Press Release

Scientists Don’t Judge a Book by its Cover

By SpaceRef Editor
January 13, 2004
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"Scientists have a crush on Mars, and it’s hard not to look only for things
we want to see," says Mars Exploration Rover scientist, John Grant, from
Washington D.C.’s National Air and Space Museum.

For two years, scientists have wanted to come to Gusev Crater because
pictures and data taken from the Mars Odyssey and Mars Global Surveyor
orbiters have shown evidence that a river may have once flowed into the
crater.

Now that Spirit has safely landed in Gusev Crater, scientists must interpret
the right clues that will lead them to understand the geologic processes
that formed the area.

"We’ve talked about Gusev Crater being a dry lake bed for so long, there’s a
danger of getting trapped into believing only in that possibility," warned
Grant. Scientists are forcing themselves to be patient as they begin
gathering clues to figure out how this site formed for sure.

Multiple Explanations for the Same Geologic Observation

"To be trite, you can’t judge a book by its cover," explains Jeff Moersch,
participating scientist from University of Tennessee. There can be multiple
explanations for the same geologic observation. "For example, take a look at
these two pictures on Earth, which look very similar to Spirit’s landing
site on Mars. Look at the shapes of rocks in the pictures, the size of
rocks, the number of rocks in a certain area or the ‘rock distribution’ as
we geologists say," said Moersch.

At first glance, these two places on Earth look similar, and one could
assume the same geologic processes formed the landscapes. However,
geologists have gone to these two places on Earth and discovered they were
formed in different ways.

The Haughton Impact Structure is a crater in the Canadian Arctic and is
roughly 23-million years old. The bottom of the crater flooded and a lake
formed inside the crater. Some of the rocks are scratched in a way that tell
geologists that glaciers probably transported the rocks into the crater
later.

At a glance, the landscape in the Saf Saf area in Egypt looks similar to the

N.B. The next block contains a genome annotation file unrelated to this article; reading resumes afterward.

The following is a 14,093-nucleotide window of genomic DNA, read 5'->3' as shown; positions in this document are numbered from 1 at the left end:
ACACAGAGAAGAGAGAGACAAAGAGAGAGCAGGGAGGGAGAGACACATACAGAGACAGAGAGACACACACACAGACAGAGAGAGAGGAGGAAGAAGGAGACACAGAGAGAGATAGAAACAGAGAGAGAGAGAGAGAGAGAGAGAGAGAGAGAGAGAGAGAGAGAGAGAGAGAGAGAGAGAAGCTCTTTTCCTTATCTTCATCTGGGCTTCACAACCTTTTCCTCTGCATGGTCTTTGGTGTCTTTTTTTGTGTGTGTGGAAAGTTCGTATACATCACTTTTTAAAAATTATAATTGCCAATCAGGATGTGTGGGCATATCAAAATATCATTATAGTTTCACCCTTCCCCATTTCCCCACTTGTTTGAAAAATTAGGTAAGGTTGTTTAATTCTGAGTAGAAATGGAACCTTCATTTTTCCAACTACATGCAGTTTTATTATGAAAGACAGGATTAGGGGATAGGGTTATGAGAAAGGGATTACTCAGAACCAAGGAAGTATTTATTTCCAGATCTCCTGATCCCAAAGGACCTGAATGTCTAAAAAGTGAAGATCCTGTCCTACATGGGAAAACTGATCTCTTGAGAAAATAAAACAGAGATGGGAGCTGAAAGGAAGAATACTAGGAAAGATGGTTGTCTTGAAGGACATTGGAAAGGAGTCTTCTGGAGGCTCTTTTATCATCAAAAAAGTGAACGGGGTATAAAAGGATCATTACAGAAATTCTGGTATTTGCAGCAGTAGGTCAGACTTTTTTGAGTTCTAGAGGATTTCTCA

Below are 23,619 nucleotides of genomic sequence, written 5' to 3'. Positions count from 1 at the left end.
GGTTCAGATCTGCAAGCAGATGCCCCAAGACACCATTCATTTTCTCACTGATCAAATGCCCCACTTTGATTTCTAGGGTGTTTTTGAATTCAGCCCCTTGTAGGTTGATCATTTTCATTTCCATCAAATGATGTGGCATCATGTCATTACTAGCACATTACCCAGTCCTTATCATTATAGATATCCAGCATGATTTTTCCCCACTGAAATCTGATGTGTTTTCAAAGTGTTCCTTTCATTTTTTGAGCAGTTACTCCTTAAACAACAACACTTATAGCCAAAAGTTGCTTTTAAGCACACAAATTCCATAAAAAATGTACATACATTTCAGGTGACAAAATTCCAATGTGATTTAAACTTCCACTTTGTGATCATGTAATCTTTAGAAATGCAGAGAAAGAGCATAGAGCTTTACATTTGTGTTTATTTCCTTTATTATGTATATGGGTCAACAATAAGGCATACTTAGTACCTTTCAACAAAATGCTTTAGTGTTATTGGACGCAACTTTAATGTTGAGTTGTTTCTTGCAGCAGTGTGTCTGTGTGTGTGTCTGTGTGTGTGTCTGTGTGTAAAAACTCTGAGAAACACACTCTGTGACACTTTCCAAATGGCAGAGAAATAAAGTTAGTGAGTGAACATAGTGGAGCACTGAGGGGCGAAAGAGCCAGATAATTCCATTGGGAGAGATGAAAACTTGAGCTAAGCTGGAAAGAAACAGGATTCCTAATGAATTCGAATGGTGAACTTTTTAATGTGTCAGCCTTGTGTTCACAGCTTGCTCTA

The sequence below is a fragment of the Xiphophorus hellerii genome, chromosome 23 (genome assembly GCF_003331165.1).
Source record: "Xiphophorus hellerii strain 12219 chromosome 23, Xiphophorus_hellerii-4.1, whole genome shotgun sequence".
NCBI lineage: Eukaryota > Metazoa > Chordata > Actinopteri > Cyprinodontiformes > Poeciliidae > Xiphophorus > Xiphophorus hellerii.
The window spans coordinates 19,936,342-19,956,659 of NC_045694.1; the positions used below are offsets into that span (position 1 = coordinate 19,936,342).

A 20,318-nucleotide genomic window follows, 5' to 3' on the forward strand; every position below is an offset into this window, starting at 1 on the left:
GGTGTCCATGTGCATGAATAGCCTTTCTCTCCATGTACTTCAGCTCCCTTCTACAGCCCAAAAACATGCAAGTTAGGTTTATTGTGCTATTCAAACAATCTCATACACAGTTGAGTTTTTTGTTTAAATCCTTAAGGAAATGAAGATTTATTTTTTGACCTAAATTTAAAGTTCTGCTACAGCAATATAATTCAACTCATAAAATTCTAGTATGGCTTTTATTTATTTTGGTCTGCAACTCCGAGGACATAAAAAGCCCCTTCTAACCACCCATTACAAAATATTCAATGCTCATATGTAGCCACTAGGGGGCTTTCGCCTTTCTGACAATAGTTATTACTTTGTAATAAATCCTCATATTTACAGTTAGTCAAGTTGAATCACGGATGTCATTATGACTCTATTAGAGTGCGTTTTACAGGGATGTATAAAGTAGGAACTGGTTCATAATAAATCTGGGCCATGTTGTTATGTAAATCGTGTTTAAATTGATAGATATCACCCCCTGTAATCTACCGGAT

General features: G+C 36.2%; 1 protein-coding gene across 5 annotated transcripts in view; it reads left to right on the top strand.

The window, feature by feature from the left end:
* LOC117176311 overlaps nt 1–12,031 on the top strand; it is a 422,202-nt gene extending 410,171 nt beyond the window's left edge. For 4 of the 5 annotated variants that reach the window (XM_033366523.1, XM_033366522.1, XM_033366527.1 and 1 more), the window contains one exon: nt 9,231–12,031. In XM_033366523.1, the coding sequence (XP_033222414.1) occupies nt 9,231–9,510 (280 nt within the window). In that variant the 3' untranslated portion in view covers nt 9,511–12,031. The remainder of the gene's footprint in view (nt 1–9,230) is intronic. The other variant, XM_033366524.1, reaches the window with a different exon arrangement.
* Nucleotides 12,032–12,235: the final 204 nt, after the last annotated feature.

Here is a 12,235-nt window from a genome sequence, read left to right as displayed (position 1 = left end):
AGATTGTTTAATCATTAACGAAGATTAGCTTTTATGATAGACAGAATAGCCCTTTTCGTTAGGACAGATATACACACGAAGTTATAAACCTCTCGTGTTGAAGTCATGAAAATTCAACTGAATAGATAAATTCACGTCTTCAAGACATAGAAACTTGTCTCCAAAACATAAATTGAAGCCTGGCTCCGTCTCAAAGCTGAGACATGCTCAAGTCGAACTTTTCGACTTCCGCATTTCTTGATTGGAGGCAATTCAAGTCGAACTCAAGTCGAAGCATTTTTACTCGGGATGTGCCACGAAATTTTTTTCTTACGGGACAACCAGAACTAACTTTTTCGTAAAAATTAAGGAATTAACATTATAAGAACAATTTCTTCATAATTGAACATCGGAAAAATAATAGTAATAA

Haughton Impact Structure. The Saf Saf landscape, however, doesn’t have
anything to do with an ancient lake. Although one’s eyes are drawn to the
flat area, similar rock angles, the rock distribution, the light soil, and
further subtle clues observed by geologists revealed that no water ever
flowed where the rocks are scattered in Saf Saf. A river only flowed behind
the rocks in the smoother area up above the rocks.

Without Other Instruments on the Rovers, Scientists Could Argue for Decades
About Gusev’s History

"When I first saw the pictures from Mars, I caught myself saying, ‘I know
this place,’ because it looked like places I had seen on Earth," said Grant.
"But, we’re being very cautious right now because we know we have never seen
this place before, and we must wait for the other instruments such as the
Microscopic Imager and Mˆssbauer Spectrometer to reveal better clues about
this landscape," explained Grant. "If we only had pictures of the landing
site, we scientists would argue for decades and maybe never know for sure
how this place formed," said Grant.

Uncovering the Mysteries of Another Planet

"This is like a book that is being read," explained Moersch, and the science
team is working hard not to judge this martian book by its cover. "Like good
detectives, we are looking at everything we can and gathering as many clues
as possible to see if water ever was in this crater long enough to provide
an oasis for life," said Moersch.

SpaceRef staff editor.